said first cylindrical body and said second cylindrical body each comprising a second length of tension resisting rope of stranded filaments surrounded by polymeric material in sealed relation thereto which, in turn, is surrounded by a metallic sheath in sealed relation to said polymeric material, at least an end portion of said second length of rope having any spaces therein filled with a water impervious material and a plurality of optical fibers intermediate said sheath and said second length of rope and embedded in said polymeric material, the last-mentioned said optical fibers extending the length of and out of said body, the last-mentioned said optical fibers being connected at one end and internally of said box to said optical fibers extending from said watertight casing; and
tension resisting means in said through cavity and mechanically connected to said second length of rope of said first cylindrical body and to said second length of rope of said second cylindrical body for transferring tension forces applied to said second length of rope of said first cylindrical body to said second length of rope of said second cylindrical body.
9. An optoelectronic repeater assembly as set forth in claim 8 wherein said second length of rope of said first cylindrical body has at least one portion extending outwardly from said first cylindrical body and said second length of rope of said second cylindrical body has at least one portion extending outwardly from said second cylindrical body.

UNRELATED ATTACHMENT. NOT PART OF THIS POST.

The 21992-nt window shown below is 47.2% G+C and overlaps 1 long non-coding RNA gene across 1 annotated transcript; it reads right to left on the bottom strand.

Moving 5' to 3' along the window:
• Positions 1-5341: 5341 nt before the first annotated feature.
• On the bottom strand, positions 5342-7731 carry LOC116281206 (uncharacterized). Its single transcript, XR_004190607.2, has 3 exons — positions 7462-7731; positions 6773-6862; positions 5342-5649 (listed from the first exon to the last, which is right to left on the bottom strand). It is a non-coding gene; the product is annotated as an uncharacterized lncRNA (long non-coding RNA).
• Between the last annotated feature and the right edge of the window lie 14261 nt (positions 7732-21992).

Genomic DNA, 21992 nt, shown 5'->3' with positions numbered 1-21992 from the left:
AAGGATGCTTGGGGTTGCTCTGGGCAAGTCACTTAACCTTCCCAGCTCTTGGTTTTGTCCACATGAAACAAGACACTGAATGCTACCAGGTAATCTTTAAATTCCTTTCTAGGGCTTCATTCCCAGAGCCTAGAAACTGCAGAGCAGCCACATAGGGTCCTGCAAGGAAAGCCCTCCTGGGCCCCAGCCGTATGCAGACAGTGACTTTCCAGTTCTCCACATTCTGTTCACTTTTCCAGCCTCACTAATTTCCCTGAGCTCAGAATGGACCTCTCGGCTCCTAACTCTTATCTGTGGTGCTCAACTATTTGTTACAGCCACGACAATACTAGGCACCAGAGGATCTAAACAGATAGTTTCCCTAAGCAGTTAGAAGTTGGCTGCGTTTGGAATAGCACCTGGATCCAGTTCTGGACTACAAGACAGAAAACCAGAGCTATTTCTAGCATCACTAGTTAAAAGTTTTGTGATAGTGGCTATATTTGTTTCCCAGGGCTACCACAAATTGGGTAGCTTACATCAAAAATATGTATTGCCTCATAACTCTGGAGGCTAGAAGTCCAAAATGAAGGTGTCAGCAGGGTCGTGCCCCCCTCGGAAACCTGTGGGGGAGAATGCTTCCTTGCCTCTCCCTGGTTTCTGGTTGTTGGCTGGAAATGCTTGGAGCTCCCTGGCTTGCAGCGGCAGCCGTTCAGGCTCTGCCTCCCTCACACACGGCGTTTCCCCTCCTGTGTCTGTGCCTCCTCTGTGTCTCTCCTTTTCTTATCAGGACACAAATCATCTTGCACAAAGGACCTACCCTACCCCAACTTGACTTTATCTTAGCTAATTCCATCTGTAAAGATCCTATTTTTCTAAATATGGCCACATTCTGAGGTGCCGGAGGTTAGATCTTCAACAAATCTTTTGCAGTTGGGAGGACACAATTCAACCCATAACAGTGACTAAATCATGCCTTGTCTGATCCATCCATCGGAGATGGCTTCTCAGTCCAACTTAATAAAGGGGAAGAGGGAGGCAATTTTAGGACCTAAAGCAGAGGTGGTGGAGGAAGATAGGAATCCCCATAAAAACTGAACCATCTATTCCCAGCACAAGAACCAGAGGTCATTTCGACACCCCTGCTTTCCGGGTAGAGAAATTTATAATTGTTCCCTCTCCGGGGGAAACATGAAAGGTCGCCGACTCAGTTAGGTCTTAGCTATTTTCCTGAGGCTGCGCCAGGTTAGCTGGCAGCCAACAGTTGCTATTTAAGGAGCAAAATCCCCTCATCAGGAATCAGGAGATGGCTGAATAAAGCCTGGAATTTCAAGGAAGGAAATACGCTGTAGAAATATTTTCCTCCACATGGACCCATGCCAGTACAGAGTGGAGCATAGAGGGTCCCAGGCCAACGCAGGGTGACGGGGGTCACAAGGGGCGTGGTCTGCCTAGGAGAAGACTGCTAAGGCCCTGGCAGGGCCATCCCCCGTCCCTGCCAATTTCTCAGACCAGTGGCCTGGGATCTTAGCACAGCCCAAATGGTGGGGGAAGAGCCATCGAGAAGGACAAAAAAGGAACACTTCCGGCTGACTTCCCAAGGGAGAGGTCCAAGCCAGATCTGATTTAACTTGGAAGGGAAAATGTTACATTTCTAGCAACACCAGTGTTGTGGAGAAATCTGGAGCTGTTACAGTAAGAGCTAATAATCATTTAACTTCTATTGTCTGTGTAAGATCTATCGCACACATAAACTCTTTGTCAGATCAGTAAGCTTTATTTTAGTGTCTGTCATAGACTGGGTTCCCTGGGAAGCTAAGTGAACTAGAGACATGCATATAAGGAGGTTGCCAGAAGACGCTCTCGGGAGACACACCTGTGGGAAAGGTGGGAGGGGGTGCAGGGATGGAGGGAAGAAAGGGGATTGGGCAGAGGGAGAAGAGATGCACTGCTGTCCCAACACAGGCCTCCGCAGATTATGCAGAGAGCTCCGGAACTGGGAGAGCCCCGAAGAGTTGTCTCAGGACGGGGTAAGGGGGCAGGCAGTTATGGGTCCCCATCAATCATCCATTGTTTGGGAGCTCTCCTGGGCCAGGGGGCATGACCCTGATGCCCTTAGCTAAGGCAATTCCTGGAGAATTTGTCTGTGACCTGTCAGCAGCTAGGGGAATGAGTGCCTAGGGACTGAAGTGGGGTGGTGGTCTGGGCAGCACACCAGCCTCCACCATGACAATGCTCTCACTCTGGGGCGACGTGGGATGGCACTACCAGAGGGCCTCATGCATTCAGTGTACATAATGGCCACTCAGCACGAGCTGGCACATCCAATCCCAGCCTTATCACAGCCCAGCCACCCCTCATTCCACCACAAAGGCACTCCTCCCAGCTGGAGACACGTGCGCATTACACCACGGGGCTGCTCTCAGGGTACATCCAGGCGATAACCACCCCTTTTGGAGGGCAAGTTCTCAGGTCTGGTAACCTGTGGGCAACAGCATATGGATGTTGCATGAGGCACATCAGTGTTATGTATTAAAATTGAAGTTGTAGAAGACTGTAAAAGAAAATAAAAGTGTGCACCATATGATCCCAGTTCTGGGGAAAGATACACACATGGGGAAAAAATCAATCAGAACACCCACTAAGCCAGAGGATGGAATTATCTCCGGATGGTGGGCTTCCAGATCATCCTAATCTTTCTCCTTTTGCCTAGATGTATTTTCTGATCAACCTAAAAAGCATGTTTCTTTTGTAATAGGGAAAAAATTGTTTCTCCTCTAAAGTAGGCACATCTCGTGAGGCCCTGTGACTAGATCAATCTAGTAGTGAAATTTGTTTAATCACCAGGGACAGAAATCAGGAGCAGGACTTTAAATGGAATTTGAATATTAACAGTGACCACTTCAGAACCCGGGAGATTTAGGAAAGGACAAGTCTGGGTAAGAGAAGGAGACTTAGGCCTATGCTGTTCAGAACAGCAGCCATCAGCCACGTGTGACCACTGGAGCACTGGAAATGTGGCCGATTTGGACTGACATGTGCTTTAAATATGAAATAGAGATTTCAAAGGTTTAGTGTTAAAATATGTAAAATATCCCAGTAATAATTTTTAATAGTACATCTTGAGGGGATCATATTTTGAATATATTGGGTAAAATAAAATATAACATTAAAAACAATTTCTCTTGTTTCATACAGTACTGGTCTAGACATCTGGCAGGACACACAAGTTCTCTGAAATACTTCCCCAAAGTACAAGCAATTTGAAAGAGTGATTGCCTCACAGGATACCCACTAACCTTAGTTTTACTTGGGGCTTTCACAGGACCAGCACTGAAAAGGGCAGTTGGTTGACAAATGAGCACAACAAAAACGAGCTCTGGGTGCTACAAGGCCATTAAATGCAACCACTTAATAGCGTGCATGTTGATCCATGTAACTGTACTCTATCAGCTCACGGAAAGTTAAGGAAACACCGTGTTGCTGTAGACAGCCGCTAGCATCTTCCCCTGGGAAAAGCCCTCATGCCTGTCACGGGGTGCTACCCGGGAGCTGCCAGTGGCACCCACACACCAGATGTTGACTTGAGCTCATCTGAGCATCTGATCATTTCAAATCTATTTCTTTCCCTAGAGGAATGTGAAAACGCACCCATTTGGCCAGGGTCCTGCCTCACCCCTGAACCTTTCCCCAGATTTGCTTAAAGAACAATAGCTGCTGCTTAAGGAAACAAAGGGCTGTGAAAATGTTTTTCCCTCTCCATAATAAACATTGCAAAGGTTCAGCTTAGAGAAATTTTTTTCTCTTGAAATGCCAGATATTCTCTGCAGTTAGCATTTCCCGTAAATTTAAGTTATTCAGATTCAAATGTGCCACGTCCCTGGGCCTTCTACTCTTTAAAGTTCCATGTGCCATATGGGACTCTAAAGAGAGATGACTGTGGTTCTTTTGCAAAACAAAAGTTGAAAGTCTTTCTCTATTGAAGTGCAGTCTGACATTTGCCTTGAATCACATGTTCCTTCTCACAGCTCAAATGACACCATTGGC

10. An optoelectronic repeater assembly as set forth in claim 9 wherein each said portion of said second length of rope has any spaces therein filled with a metallic material and wherein other portions of each said second length of rope are filled with a substantially incompressible fluid.
11. An optoelectronic repeater assembly as set forth in claim 10 wherein said metallic material is selected from the group consisting of metals and metal alloys having a melting point not greater than 1000 C.
12. An optoelectronic repeater assembly as set forth in claim 8 wherein any otherwise empty spaces within said box are filled with a substantially incompressible fluid.
Description

The present invention refers to a submarine signal transmission line for optical fiber telecommunications which incorporates optoelectronic repeaters for the signals which are transmitted.

The transmission lines of the type to which the invention relates comprise at least two optical fiber cables which are disposed in series, and an optoelectronic repeater interposed between them and connected to the facing extremities of the two cables.

In the known submarine lines, the problem exists of preventing even minimum traces of water from reaching and damaging the optoelectronic component parts of the repeater.

At present, the optoelectronic component parts of the repeater, are enclosed inside a watertight casing from which the ends of the optical fibers and the ends of the electrical conductors extend. To the walls of the casing, the sheaths of the two cables and their mechanically resistant armorings are connected in a sealed manner. The sealing connection zone, between the sheaths of the cables and the casing of the repeater has enclosing means for both the connections between the cptical fibers of the cables and the extremities of the optical fibers, as well as the connections between the electrical conductors which are incorporated inside the optical fiber cables and the ends of the electrical conductors of the repeaters.

This known solution does not assure that the component parts of the optoelectronic repeater are protected against humidity even when the sealing connection between the sheaths of the cables and the watertight casing of the repeater is effectuated perfectly.